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4 hours ago, flightoffear1996 said:

 Here is my problem with the higher minimum wage.  I have a good 15 years in the workforce and started off at minimum wage.  Granted I do make well above that wage now but my pay will not raise equally in value.  If you want to make more than minimum wage you need to out there and make yourself worth more the than minimum wage.  People need to stop expecting things handed to them its not what America is based on.

It's not being "handed to them" if they are working for it. It's not a handout. It wouldn't be a big change if we kept minimum wage up with inflation but we haven't. Now it's a much more painful fix. There is no need to raise other workers pay that has kept up with inflation, this pay has already raised.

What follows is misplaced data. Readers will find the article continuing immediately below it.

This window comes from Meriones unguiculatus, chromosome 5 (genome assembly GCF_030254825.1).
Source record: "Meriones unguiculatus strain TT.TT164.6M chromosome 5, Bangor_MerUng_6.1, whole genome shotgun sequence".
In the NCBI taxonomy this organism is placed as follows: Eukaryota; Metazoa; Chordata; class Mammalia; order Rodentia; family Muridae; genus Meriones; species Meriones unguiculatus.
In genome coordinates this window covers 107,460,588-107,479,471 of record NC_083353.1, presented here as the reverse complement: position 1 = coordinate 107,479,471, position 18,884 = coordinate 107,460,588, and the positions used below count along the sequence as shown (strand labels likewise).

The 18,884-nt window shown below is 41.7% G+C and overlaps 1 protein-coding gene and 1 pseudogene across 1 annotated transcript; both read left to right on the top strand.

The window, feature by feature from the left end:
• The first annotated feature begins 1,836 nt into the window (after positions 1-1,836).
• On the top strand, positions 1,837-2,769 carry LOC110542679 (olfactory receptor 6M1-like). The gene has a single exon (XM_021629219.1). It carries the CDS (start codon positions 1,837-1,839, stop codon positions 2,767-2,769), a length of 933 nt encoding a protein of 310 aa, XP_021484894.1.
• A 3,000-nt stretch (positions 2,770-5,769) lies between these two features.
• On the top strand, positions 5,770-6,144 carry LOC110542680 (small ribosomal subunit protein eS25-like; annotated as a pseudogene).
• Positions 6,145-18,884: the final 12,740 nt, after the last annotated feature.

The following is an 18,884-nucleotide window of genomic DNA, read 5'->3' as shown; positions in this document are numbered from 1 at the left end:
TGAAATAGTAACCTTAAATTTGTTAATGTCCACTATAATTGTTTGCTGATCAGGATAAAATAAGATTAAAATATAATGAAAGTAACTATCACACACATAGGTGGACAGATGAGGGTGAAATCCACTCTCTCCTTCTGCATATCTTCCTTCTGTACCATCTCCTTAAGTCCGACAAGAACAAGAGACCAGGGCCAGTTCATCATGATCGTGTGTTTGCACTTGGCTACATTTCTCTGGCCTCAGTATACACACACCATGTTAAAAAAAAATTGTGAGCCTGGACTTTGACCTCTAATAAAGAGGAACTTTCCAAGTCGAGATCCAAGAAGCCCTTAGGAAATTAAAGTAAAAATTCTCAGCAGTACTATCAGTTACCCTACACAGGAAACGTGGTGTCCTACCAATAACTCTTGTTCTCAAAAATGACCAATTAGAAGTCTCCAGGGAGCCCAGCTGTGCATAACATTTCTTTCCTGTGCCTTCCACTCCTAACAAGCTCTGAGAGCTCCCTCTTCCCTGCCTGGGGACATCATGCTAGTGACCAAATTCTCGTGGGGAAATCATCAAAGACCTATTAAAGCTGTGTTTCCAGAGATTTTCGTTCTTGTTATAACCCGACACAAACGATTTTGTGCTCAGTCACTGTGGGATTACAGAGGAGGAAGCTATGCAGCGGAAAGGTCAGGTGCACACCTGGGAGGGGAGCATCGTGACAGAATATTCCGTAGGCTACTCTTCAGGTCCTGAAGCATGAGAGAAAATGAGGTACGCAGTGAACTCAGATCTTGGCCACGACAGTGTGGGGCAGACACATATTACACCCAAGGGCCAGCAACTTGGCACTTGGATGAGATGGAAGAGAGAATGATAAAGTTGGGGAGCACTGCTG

(The rest is not pointed at any person just a statement on it's own)For decades we have lived off others suffering, be that underpaid minimum wage workers here or sweatshops abroad. It needs to change.

Don't short change workers and belittle them as beggars just because they work a minimum wage job. This isn't a political concern but an ethical one.

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Certain folks will actually earn a minimum wage, the others will be unemployed. So the question becomes what do we do with those who can't work it? They get left out of the system entirely. Because they aren't worth $15/hour, they can't even make $10/hour because it's illegal to employ them at $10/hour. What then?

As talks of minimum wage going way up continue, I am watching closely because I'll take on a 2nd job at those high rates. Which will almost certainly leave people less educated/experienced without employment. You see the problem?

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34 minutes ago, bjcolglazier said: